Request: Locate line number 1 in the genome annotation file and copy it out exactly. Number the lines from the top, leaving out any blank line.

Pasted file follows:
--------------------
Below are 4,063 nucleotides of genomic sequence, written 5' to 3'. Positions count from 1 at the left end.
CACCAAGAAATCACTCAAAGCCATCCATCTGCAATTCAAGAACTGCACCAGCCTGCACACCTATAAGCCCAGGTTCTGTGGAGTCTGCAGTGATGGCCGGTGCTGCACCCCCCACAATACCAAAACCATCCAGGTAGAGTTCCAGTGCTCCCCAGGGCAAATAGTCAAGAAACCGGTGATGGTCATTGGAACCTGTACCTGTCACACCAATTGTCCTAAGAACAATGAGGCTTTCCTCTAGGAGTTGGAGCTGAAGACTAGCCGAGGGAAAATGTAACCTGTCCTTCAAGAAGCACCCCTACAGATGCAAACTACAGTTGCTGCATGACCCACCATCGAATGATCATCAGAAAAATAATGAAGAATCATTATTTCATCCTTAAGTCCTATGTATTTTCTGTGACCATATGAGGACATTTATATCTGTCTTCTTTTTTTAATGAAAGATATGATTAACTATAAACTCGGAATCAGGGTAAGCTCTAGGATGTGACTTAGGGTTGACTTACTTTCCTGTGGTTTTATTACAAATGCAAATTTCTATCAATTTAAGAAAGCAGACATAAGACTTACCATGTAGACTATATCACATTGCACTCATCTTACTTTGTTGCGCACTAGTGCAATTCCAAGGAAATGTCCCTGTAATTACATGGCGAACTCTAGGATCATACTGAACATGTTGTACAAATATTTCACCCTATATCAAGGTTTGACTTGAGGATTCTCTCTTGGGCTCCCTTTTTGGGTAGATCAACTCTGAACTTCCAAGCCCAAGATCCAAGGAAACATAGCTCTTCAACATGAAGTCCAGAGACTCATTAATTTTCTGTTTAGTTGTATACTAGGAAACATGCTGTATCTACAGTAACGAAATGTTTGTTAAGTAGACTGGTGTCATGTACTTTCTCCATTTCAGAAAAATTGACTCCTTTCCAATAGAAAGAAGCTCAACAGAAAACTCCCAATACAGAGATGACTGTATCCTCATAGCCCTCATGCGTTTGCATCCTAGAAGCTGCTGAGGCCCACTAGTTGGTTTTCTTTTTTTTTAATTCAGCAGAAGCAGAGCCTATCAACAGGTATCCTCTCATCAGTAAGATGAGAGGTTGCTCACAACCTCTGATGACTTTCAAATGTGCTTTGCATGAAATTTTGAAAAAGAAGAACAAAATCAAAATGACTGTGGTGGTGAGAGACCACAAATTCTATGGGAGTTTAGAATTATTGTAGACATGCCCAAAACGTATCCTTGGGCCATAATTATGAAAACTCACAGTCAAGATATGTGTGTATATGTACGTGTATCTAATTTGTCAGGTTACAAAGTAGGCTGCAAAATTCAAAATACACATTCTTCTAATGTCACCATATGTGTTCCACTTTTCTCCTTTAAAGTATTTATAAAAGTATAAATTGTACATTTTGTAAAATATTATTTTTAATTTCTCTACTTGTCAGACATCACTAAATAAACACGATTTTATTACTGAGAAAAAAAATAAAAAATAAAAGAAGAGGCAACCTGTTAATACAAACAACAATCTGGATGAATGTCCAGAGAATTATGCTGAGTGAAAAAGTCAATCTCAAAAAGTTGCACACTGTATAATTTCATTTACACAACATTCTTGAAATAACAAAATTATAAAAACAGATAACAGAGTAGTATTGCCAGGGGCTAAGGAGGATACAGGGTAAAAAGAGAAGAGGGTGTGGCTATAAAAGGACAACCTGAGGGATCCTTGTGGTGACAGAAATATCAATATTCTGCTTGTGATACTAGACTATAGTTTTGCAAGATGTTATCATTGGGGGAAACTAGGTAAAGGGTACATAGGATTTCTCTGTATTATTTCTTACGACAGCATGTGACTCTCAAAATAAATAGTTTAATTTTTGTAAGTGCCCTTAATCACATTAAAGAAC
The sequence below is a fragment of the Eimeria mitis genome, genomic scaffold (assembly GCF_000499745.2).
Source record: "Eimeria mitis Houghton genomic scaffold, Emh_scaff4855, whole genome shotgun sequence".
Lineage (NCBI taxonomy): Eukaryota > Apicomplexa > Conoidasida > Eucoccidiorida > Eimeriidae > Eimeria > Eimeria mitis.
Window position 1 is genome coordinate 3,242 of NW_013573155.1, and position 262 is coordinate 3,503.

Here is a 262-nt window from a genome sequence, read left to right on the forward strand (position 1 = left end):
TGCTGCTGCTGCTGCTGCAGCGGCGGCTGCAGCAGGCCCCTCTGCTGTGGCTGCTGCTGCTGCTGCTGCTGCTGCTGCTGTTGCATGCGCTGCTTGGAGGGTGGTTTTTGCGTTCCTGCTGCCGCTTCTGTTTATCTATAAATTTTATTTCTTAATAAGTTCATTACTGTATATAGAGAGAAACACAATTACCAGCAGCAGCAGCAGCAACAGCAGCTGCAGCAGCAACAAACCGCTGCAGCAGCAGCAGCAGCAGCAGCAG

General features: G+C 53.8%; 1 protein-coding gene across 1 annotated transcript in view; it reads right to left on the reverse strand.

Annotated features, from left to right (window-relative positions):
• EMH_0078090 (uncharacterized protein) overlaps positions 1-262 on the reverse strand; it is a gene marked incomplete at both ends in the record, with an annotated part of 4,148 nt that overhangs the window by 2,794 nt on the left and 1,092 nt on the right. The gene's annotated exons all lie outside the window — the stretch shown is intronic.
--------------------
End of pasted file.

Below are 4,063 nucleotides of genomic sequence, written 5' to 3'. Positions count from 1 at the left end.